Why Don’t You Have Your Credits Go To D Instead?

Weird times makes for weird finance stories, and today was no different. 

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First up is SoftBank, which is the procylical, risk-increasing gift that keeps on giving. Apparently CEO Son pledged 80% of his SoftBank shares to banks as collateral during the recent sell-off. Collateral against … what, you wonder? Against personal loans, of course. This company is a profligate producer of risk. Remarkable.

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And then there’s LendingClub, which, as it turns out, is struggling with what used to be lousy credits becoming … lousier credits. This is no surprise, but why not simply re-reate credits, rather than dropping D credits and making Cs the new Ds, as it were? You can still invest in Ds, they’re now just called C, more or less. This is delightfully Spinal Tap-is, of course, so kudos them.

Multicollinearity, Diseases of Modernity, and How Everything Causes Everything

I’m regularly asked to explain how it is that the severity and mortality of the current outbreak are tied to so many factors, all of which seemingly have high explanatory power on their own. Whether it’s diabetes, COPD, obesity, air pollution, age, or anything else, they all, according to various studies, explain the differential risk faced by individuals. 

Here is an answer I gave recently, arguing that there are (at least) two ways to look at this, one more epidemiological, and one more holistic and almost philosophical:

  1. There is obviously multicollinearity here, with many of these putative explanations captured, to a greater or lesser degree, by other explanations. An obesogenic environment, for example, is closely tied to weight, air pollution, gender, age, and diabetes. Epidemiological explanations are, in all but the most trivial cases, over-determined: there are more causes than consequences.
  2. If everything explains differential Covid-19 severity, then it might arguably be characterized as a disease of modernity, like depression. Its spread and mortality then become merely the clinical manifestations of the environment in which we live. Trying to parse out a single risk factor or causal chain for increased severity or mortality then becomes somewhat futile, like parsing a central causal factor for depression, beyond modernity, of course.

Ads , Pharma, and Target Markets

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I love it when a financial services provider has this sort of madness on its front page. It’s like watching a golf tournament, seeing endless pharma ads for incontinence or erectile dysfunction products, and realizing “I’m not their target market and I should stop doing this”.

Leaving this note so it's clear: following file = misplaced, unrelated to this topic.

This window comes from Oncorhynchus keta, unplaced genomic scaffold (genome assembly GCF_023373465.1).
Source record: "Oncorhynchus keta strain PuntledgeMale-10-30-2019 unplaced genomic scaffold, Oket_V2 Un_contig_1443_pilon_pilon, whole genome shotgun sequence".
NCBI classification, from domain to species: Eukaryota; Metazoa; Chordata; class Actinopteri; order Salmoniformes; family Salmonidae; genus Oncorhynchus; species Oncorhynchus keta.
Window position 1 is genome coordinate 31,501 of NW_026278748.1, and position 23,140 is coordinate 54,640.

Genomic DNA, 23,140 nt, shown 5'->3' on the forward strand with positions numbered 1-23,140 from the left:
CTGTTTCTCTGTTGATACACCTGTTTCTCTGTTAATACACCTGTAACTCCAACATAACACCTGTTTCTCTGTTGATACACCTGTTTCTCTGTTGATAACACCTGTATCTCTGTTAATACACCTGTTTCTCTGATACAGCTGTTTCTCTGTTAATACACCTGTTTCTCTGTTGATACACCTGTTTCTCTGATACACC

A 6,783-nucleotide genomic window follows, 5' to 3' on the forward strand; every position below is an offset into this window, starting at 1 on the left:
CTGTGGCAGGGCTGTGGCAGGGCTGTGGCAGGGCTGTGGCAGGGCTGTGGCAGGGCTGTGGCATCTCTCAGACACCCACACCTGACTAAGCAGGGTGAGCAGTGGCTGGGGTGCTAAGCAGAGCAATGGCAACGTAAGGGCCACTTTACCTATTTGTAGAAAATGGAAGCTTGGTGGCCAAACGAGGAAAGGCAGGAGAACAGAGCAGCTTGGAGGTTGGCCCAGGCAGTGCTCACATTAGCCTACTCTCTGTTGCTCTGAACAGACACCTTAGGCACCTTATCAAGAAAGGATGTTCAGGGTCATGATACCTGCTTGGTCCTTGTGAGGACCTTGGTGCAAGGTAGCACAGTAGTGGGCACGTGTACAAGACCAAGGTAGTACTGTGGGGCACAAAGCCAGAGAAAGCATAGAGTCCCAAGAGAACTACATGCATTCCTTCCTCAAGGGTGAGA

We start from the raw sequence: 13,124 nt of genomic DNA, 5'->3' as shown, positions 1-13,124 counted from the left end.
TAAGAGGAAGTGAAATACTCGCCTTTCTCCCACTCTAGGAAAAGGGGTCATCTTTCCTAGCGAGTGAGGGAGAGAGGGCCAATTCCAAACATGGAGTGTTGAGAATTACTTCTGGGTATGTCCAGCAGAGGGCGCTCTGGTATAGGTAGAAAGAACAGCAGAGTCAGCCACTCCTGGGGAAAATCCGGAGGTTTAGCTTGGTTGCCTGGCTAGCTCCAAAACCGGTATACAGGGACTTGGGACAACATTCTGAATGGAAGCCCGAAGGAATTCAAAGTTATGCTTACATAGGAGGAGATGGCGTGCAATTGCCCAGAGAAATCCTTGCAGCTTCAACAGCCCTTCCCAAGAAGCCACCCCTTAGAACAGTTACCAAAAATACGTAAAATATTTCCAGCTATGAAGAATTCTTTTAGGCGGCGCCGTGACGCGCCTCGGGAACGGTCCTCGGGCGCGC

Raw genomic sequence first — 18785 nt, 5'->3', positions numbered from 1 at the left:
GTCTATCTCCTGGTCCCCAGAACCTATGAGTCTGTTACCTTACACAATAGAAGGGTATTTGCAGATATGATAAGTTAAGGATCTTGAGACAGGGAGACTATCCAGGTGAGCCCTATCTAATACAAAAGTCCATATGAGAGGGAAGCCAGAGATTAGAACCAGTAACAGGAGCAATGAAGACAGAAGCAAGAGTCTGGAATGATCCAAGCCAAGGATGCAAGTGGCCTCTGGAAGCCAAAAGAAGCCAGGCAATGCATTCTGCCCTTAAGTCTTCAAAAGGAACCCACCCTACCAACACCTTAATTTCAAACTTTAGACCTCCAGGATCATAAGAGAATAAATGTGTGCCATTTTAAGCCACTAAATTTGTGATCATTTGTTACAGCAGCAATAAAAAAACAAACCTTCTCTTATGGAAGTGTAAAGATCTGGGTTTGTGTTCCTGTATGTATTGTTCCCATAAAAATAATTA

Virus Transmissibility, Retest Reliability, and Reinfection Rates

Some studies and related data this morning are driving me crazier than usual, so … rejoinders:

  • A CDC study trumpeting an R0 of 5.7, without saying that it was in China, in the outbreak’s early days, during Chinese New Year travel with as many as 415-million people on the road, staying in crowded multigenerational housing, and with nosocomial panic spikes. It might have briefly spiked to that level, but it almost certainly isn’t best characterized as an R0 5.7 virus
  • People shouting about low antibodies in “some” recovered patients, without noting that there is no test/retest reliability in the indicator. This is very early data. 
  • People shouting about reinfection rates, without noting the high false negative rate in nasopharyngeal swab for virus clearance that allows some people to be released prematurely. While coronaviruses can cause reinfection in recovered patients, it has usually been at low levels. 

Humans exhaust me when they find narratives they can’t abandon.

Data on the Changing World of Data

Some remarkable datapoints from an Akamai virtual conference with analysts today (via CIBC):

  • Since the week of Feb 10th, Akamai has seen a 30% increase in traffic in four countries with early lock-downs (China, South Korea, Japan, Italy) vs. RoW.
  • Since the week of March 9th as more countries implemented lock-downs, global traffic saw 30% Y/Y growth vs. 3% on average
  • Peak traffic has more than doubled Y/Y to 167 Tbps.
  • AKAM execs calling it the “greatest spike in Internet traffic the company has ever experienced

Scaling Mt Stupid

I like to remind me as often as possible that while I may feel like I’m climbing the Slope of Enlightenment, that it’s more likely I’m still lost somewhere on the sheer walls of Mt Stupid.

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